6) What has been the most rewarding part about teaching in Bolivia? The most challenging?
The most rewarding part of teaching in Bolivia is building relationships with my students. I absolutely LOVE teaching middle school. I am thankful that my classes are small enough that I can really know all of my students, and I have the opportunity to work with my students for multiple years.
The most challenging part about teaching in Bolivia is the workload. At a small school, there is a lot to do, and I often don’t feel like I have time to do it all well. There are challenging aspects related to a lack of resources, too, but it is the amount of stuff-to-do compared to time-to-do-it that makes work difficult.
7) What are some specific prayer requests you have for your country and mission of service?
Bolivia is a country that is very rooted in paganism. The traditional Andean religions still have a large hold on people here. In the mines, the miners make sacrifices to tios, demon idols that they believe to be protectors. Even in the city, Satanists make animal sacrifices. The government, in an attempt to preserve the culture and religion of the indigenous peoples requires all school personnel to be trained in Andean religion studies, and there is a move to put a witch doctor in every public school. There is also a witches market up in the heart of the city where you can buy ingredients for spells such as llama fetuses and herbs. Bolivian religion includes an element of ancestor worship, and there are celebrations for dead relatives who are said to revisit the living on given days.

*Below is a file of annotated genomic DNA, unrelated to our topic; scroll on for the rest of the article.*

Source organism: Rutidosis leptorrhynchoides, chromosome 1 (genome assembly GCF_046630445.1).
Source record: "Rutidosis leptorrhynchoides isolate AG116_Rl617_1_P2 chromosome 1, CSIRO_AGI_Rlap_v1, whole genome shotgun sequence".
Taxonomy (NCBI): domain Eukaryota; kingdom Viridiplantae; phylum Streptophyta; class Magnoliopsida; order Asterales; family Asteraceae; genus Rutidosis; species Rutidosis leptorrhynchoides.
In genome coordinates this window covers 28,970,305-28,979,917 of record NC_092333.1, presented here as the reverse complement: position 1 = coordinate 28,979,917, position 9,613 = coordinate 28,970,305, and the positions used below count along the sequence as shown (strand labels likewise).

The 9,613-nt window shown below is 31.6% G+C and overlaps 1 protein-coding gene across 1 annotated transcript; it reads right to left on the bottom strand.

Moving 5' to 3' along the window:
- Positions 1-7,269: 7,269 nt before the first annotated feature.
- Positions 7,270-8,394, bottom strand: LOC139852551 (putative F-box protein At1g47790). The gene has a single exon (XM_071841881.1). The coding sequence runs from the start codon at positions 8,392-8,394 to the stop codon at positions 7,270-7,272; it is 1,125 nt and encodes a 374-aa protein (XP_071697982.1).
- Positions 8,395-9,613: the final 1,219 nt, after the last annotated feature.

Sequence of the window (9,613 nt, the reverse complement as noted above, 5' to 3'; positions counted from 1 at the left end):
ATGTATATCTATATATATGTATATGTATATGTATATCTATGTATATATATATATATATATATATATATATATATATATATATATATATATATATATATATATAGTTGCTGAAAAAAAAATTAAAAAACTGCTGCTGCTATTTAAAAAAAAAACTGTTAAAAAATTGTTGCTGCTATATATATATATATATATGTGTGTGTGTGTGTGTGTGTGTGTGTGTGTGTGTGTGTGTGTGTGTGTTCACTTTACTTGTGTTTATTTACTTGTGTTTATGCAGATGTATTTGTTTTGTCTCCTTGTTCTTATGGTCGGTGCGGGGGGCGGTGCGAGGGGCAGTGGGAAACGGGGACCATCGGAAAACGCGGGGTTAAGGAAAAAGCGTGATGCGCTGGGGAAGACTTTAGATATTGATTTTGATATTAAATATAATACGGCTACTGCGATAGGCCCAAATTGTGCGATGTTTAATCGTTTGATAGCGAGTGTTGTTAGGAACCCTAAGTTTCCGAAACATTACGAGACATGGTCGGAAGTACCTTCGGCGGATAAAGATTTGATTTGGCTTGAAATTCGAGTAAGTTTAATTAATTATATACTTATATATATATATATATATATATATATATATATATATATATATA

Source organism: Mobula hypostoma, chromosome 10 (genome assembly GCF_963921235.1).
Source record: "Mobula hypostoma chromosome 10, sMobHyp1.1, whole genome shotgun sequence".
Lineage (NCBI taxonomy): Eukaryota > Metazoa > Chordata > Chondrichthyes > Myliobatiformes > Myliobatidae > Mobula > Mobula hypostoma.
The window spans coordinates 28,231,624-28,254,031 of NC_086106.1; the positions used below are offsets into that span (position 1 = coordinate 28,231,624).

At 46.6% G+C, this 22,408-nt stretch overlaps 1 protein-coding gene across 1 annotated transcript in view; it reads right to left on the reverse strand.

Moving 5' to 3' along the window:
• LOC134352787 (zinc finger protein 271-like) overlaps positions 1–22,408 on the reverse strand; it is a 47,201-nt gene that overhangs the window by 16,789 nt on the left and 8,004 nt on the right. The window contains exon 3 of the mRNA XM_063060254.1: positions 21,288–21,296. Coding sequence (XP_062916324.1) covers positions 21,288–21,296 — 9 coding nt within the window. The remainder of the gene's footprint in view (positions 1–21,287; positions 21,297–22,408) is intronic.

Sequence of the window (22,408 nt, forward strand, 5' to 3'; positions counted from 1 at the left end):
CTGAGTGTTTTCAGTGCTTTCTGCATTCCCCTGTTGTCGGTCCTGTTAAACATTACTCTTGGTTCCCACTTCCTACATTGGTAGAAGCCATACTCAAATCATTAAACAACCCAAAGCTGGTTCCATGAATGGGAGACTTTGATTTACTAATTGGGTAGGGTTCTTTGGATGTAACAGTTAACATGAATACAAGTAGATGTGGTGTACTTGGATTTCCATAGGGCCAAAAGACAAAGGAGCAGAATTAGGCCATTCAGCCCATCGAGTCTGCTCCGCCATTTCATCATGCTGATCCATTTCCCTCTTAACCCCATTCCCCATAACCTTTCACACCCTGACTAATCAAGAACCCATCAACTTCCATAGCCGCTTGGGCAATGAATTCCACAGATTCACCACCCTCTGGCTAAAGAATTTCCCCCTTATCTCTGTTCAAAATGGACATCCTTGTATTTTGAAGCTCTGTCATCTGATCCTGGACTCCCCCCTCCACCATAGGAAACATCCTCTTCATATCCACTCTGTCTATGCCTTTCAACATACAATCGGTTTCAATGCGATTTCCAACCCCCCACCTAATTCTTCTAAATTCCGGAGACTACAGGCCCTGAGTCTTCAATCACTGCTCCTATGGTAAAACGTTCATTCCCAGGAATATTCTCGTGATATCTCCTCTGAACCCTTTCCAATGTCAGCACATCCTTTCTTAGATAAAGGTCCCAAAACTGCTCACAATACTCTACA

Even among those who hold to Catholic beliefs, there is a great deal of ambiguity. There is a mixing of traditional beliefs with those of the Catholic faith, and as there is in the states, there is still a great need for evangelism in the churches here.
Please pray for the people of Bolivia to know the Lord.
Pray that God will send missionaries to La Paz and that he will raise up Bolivians to spread the gospel to their own people.
Pray for our students to develop faith founded on theology. Pray that they will take hold of the truth and to bring it to their friends, families, and co-workers. Pray that they will become bright lights in the darkness of Bolivia, and that the Lord will use them to bring the gospel to their own nation.
Pray for our teachers to have energy, health, and joy in the Lord. Pray for our students who already know the Lord to recognize the worthiness of following him and that God will teach them to pursue him over everything else.
It is such a gift to be able to share God’s work with all of you. What a privilege to be a jar of clay carrying his magnificent treasures. Though we are weak, he is strong. Praise his holy name.
Thanks for sharing, Joy! I hope this provided you with a glimpse into her mission in Bolivia. Joy and I are such kindred spirits and I have loved watching her story unfold.
Check out her blog here!